In all, the project file states that 252 acres of wetlands would be spared construction and development. Seventeen acres of wetlands would be dredged and filled to allow for construction.
However, Aqua does not strictly set aside the shore lands as a nature preserve. The development application states that homeowners will be able to build boardwalks through the mangroves, as well as docks that allow for fishing and docking small watercraft including kayaks and canoes. In addition, according project engineer King Engineering Associates, individual docking facilities for power boats "may be proposed."
Plans also call for a seawall to be built on the landward side of the mangroves. Mangrove trimming would be allowed under the development plan.
A multifamily community
According to the development plan, the vast majority of the residences in Aqua would be in multifamily buildings. The plan sets aside two small neighborhoods for 331 single-family homes.
Multifamily units, to be built in low- and high-rise buildings, would total 2,687. The plan also includes 188 semi-detached homes.
Residents would see a limited amount of businesses inside Aqua. A planned 78,000 square feet of commercial space would provide room for neighborhood and general retail and restaurants.
Project drawings do not contain a high level of detail. No street plan is included, nor approximate locations of individual buildings.
The gaps in information are being filled in as county planning staff evaluates Aqua. In September, planning staff submitted a list of questions about Aqua to the developers and their engineer. They asked for more information about zoning conflicts, traffic volumes, emergency vehicle access and street construction, among other aspects of the project.
One of the most pressing issues for planners are land uses that conflict with zoning. The plan places mixed-use buildings in a residential zone, as well as some multifamily units in an area designated for single-family homes.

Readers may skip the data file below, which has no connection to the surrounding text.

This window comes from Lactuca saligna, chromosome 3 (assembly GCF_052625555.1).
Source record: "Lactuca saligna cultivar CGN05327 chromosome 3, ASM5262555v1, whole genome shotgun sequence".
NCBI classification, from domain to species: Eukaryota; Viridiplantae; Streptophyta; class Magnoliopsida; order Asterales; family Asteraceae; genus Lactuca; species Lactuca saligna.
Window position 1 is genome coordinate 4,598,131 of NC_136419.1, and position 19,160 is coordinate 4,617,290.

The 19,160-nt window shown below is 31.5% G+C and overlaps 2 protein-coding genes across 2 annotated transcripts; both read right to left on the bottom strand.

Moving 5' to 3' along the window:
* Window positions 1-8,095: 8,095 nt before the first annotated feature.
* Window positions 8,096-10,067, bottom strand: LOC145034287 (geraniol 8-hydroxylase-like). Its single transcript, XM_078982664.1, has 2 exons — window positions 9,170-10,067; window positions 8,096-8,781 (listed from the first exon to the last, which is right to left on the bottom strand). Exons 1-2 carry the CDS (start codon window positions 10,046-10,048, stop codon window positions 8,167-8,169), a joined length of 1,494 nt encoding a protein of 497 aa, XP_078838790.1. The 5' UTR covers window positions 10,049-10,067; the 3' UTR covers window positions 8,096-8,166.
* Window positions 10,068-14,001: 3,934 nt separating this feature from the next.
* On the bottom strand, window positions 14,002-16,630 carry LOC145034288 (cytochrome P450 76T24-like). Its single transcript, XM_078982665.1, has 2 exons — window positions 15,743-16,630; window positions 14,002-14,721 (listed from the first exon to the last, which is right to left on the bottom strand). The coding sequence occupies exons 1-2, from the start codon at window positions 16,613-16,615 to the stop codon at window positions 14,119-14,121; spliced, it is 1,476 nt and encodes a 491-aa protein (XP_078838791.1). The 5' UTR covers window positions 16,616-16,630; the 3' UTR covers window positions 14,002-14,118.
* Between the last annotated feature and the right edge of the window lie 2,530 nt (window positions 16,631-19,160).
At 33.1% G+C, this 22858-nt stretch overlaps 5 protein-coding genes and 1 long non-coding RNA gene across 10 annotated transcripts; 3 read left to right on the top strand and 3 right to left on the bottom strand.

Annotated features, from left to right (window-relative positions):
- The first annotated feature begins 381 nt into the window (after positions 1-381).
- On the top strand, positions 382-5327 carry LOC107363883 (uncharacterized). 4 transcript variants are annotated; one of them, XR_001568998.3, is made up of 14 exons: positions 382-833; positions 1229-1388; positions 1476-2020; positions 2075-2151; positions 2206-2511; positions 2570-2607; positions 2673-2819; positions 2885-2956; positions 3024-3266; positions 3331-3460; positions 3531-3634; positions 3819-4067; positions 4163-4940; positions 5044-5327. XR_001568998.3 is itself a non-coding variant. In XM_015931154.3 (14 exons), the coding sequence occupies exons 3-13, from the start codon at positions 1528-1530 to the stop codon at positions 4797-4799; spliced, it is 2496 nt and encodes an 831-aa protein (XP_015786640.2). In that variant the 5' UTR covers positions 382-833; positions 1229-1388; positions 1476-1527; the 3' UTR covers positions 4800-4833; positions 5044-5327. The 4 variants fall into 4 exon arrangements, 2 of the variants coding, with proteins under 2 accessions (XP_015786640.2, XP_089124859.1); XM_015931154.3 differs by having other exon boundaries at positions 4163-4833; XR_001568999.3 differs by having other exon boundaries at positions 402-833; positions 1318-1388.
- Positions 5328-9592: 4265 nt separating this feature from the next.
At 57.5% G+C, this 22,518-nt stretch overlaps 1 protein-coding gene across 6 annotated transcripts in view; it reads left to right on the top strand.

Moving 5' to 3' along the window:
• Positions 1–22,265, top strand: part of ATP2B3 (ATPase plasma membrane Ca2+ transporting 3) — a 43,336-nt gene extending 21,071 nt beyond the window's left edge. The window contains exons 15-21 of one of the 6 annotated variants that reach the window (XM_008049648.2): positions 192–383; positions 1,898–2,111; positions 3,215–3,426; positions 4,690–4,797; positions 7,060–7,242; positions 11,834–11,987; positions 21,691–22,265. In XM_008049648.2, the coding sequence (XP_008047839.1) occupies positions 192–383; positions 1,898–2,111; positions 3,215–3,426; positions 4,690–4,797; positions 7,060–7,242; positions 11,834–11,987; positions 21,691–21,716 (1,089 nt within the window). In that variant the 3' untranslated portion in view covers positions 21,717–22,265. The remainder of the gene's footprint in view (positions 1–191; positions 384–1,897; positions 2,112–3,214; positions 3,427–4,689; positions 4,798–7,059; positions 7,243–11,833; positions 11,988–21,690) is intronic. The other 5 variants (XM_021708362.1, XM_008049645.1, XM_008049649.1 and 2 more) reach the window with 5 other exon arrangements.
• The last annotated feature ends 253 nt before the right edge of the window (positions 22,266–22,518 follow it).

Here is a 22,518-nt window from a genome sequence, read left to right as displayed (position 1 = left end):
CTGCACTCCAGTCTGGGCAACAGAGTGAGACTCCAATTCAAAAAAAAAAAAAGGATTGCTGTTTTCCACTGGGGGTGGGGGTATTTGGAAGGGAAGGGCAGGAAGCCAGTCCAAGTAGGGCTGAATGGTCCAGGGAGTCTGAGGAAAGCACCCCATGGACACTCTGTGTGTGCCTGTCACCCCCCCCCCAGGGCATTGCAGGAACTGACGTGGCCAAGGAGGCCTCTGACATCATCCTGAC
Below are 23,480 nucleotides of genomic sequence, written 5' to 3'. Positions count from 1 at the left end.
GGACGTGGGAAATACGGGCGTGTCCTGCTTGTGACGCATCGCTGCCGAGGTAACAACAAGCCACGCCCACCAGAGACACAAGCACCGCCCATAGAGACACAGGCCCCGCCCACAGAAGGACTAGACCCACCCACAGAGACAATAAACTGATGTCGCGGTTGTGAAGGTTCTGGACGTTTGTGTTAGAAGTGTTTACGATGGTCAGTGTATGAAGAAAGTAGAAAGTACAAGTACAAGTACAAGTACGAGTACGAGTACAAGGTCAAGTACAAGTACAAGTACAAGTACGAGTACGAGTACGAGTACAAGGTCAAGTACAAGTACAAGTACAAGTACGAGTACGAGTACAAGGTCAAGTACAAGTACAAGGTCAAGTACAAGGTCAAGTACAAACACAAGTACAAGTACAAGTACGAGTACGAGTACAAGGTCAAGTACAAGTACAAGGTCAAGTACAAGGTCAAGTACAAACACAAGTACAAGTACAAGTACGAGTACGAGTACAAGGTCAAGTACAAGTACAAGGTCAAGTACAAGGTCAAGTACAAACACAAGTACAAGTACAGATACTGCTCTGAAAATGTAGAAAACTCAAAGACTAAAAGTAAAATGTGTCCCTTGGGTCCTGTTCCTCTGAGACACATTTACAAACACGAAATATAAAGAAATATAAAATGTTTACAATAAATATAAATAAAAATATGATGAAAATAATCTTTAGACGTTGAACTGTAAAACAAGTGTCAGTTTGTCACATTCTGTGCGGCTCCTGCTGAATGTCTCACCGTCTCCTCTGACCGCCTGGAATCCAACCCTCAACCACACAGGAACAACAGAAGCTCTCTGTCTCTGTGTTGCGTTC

Engineers from King wrote that "the team is currently evaluating rezone options."
If approved, Aqua would be part of the largest tract of new housing in West Manatee. Aqua butts against an even larger proposed housing project, Lake Flores. The general development plan for that 1,300-acre subdivision was approved in August. Planned to be built on land owned by Manatee Fruit Co., Lake Flores could bring another 6,500 homes to the El Conquistador Parkway area.
Suit on underwater lands
Even as Aqua moves through the county's approval process, its developers are preparing to face off against Manatee County in court. Last year, Beruff and Lieberman filed a Bert J. Harris private property rights suit against Manatee County through the corporate entities they control. In their complaint, they claim that the county's land-use rules prevent them from developing the submerged coastal lands they own at Long Bar Pointe.
In the complaint filed with the 12th Circuit Court, the developers ask for a judgment that compels the county to condemn the land and pay "full and just compensation." The case will go before a judge Dec. 2.
Matt M. Johnson, Herald business reporter, can be reached at 941-745-7027 or on Twitter @MattAtBradenton.